The New Old House – projects that prove adaption and restoration is worthwhile.
This beautiful book presents 18 private historic homes, from North America to Europe, and traces the ingenious ways architects have revitalised and refreshed them for a new generation.
Each project address such timely factors as sustainability, multiculturalism, preservation and style, and demonstrate the unique beauty and elegance that comes from the interweaving of modernity and history. This bright and bold look at combining historic and modern architecture is sure to inspire architects and dreamers alike.
Click here to find out more about The New Old House.
Take a peek behind the curtain of Mr. Ken Fulk’s Magical world.
Working out of The Magic Factory, a 15,000-square-foot think tank in San Francisco, Ken Fulk specialises in interior design, special events and architecture. Whether he is creating fantastic homes, throwing the opening party of a museum show, or planning large-scale events (like the famous wedding of Facebook’s Sean Parker in a redwood forest), Fulk’s work is always remarkable and stylish and sometimes over the top.
Featuring more than 200 colour photos along with short essays by the designer, Mr. Ken Fulk’s Magical World will showcase the best of his luxurious environments over the past decade: gorgeous dwellings he has designed for notable clientele; his own three homes; stunning examples of his party and event designs; and even a private jet.
Mr. Ken Fulk’s Magical World is out 18/10/2016. Order yours now.
For our Bookstore of the Week are are taking you on a tour of Koenig Books Ltd, this is THE place for art, architecture and photography books and thoroughly deserving of the accolade Bookstore Of The Week.
An inspiring, German-owned independent bookshop specialising in art, architecture and photography books Koenig Books is a European institution. In London they have three branches; the original London branch is based in the Serpentine Gallery in Hyde Park, a small branch in the Whitechapel Gallery and, our favourite, the newest store on Charing Cross Road. The latter is done out stylishly in black and every book is given space to show off its beautiful facade; books are displayed with their covers rather than spines facing out.
Koenig are known for their huge selection of interesting coffee table books, on topics like art, fashion and design. But they also stock a great collection of non-fiction titles on art theory and a good selection of rare magazines. It’s also a good place to find independent books by small publishers, handmade titles and zines.
It’s luxurious displays and wonderful selection of books cater to all price ranges and they always have a good selection of books at reduced prices in the basement. Plus, all of the London branches of Koenig have full access to the stock of mammoth arts bookshop Buchhandlung Walther Koenig in Cologne, so if you can’t find what you want they can order it in for you!
If you are interested in the arts this is a bookshop not to be missed, we always find ourselves delighted and mesmerised by their selection of books. Have you visited? Let us know what you thought!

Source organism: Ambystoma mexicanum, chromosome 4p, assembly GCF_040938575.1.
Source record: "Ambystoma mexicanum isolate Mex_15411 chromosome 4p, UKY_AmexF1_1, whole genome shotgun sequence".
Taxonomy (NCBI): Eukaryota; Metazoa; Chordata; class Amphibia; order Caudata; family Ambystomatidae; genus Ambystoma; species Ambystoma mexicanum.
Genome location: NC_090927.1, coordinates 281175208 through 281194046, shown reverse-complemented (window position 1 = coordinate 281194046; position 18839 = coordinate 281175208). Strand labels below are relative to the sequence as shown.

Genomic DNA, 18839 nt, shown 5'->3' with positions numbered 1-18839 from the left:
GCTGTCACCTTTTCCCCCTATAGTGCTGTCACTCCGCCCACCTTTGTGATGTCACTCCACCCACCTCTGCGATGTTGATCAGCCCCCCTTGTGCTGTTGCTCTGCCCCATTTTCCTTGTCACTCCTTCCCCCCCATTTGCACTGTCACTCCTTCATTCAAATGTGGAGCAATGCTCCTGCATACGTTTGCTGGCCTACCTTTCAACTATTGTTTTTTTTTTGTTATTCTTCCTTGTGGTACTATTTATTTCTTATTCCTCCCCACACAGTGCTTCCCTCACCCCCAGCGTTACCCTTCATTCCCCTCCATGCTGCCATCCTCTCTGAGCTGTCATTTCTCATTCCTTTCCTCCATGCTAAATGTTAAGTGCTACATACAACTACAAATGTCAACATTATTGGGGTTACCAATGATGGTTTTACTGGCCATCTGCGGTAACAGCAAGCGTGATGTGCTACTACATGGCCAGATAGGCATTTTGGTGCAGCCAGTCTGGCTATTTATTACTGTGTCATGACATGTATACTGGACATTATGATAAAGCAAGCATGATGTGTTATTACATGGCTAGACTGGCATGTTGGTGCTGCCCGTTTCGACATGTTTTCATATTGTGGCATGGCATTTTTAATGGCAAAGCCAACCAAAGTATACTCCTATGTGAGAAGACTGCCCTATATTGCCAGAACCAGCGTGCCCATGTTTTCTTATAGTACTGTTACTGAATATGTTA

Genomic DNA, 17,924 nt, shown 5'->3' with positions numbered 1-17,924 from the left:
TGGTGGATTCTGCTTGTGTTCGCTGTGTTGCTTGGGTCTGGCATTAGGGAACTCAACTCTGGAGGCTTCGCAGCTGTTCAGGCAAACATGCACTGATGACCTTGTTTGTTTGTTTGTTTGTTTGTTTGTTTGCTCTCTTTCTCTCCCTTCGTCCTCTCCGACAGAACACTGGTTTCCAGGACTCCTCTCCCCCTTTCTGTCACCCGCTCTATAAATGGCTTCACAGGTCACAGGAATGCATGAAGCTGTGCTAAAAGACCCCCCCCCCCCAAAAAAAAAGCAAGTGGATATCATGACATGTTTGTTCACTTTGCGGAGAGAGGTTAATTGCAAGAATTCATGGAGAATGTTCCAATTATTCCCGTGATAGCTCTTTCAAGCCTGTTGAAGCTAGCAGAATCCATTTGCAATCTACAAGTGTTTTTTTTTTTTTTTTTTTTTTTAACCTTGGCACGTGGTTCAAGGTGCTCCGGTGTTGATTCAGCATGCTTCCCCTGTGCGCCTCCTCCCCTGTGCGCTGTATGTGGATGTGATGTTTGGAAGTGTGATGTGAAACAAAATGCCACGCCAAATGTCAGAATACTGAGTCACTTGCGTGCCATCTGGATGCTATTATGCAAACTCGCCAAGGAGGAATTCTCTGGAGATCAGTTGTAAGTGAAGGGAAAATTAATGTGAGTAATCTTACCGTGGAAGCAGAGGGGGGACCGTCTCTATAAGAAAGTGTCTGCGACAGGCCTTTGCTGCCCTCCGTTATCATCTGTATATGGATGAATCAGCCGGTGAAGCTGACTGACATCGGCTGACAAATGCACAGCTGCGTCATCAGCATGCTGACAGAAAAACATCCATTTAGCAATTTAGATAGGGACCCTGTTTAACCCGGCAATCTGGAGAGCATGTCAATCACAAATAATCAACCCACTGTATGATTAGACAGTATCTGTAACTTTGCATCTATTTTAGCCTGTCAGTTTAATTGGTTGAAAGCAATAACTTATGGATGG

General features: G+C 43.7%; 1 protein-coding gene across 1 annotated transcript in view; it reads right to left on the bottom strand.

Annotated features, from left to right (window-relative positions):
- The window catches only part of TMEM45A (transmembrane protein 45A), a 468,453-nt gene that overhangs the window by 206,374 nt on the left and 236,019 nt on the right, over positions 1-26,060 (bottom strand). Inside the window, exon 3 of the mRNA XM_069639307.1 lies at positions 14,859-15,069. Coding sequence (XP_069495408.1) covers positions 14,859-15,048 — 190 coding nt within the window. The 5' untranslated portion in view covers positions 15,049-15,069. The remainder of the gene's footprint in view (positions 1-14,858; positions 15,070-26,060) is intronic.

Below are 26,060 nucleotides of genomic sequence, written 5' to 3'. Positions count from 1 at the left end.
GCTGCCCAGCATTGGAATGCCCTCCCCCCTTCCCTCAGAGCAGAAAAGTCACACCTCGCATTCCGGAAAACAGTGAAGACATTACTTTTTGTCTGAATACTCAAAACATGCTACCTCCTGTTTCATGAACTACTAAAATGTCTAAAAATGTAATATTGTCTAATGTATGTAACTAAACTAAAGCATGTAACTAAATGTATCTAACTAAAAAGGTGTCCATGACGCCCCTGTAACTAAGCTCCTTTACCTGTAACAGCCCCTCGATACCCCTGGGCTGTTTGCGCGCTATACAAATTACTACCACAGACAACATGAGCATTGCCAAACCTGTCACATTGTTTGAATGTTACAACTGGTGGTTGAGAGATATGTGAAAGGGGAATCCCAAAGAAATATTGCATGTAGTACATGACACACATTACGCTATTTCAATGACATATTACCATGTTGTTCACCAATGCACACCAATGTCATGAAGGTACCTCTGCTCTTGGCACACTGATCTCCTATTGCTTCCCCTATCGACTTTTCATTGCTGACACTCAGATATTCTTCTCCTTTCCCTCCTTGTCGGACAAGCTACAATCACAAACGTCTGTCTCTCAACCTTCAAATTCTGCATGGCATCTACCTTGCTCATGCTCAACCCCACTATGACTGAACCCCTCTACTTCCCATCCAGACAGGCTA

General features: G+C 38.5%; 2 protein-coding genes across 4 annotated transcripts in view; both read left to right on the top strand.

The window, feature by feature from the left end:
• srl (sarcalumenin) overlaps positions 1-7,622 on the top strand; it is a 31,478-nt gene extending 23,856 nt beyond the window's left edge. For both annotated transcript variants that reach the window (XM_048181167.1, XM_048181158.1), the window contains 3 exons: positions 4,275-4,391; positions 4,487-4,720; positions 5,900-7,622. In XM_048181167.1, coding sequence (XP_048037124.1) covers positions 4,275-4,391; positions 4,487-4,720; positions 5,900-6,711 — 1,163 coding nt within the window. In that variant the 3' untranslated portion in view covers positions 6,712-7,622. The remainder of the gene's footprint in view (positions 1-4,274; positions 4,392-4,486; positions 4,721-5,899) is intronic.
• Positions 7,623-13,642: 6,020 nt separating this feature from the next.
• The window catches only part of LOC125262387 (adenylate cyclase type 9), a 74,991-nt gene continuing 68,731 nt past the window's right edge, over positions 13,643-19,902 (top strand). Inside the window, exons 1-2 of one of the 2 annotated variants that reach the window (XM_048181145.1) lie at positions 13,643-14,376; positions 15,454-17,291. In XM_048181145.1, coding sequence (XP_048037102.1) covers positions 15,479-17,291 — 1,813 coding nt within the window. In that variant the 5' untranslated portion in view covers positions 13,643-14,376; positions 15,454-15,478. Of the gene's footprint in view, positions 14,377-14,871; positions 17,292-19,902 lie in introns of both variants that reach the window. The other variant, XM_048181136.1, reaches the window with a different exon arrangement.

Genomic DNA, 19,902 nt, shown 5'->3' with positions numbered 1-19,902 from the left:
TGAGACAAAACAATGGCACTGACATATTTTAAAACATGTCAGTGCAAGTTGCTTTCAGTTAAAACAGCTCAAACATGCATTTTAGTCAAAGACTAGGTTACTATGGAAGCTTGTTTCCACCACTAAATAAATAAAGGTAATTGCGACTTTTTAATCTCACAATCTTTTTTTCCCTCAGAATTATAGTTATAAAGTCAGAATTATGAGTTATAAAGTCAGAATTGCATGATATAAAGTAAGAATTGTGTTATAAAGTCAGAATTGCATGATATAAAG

To celebrate our 5th Birthday we are taking a look at our Top Fives from across our list.
Take a peek at a few of our creative, unique and inspiring books from the past five years from all of our publishers.
Here are some highlights from our Architecture & Interior list:
Alternately wise and amusing, this elegant gem of a book makes the perfect gift for architects, students, and anyone curious about the ideas and personalities that have helped shape our built world. We love The Architect Says and it is clear you guys do too!
If there’s anything architects like doing more than designing buildings, it’s talking about architecture.
‘The Architect Says’ is a colourful compendium of quotations from more than one hundred of history’s most opinionated design minds. Paired on page spreads like guests at a dinner party-an architect of today might sit next to a contemporary or someone from the eighteenth century-these sets of quotes convey a remarkable depth and diversity of thinking.
Inspirational, aspirational and fascinating. It is no wonder New Treehouses of the World is one of our Top Architecture and Interiors titles.
In New Treehouses of the World, world-renowned treehouse designer and builder Pete Nelson takes readers on an exciting, international tour of more than 35 new treehouses that reveal how treehouses are designed, constructed and appreciated in a wide array of cultures and settings. Both beautifully photographed and thoughtfully written by Pete Nelson, New Treehouses of the World documents Nelson’s travels, discoveries and epiphanies, and explores the ever-growing new frontier of arboreal architecture.
Packed with practical and ingenious design solutions that address the need for basic shelter, housing, education, health care, clean water and renewable energy Design Like You Give a Damn  is a clear favourite in our office and beyond and clearly deserves it’s place in our Top 5 Architecture & Interiors Books.
Design Like you Give A Damn  is the indispensable handbook for anyone committed to building a better a more sustainable future. With the rise in social demand for recycling programs and sustainable living this second title in the Design Like you Give A Damn repertoire, documenting more than 100 new projects from around the world tunes into this fever pitch of change.
American Modern is an inspiring design volume that has redefined the way readers think about modern interiors. This book has brought design inspiration to thousands of interior designers, both professional and weekend dabblers.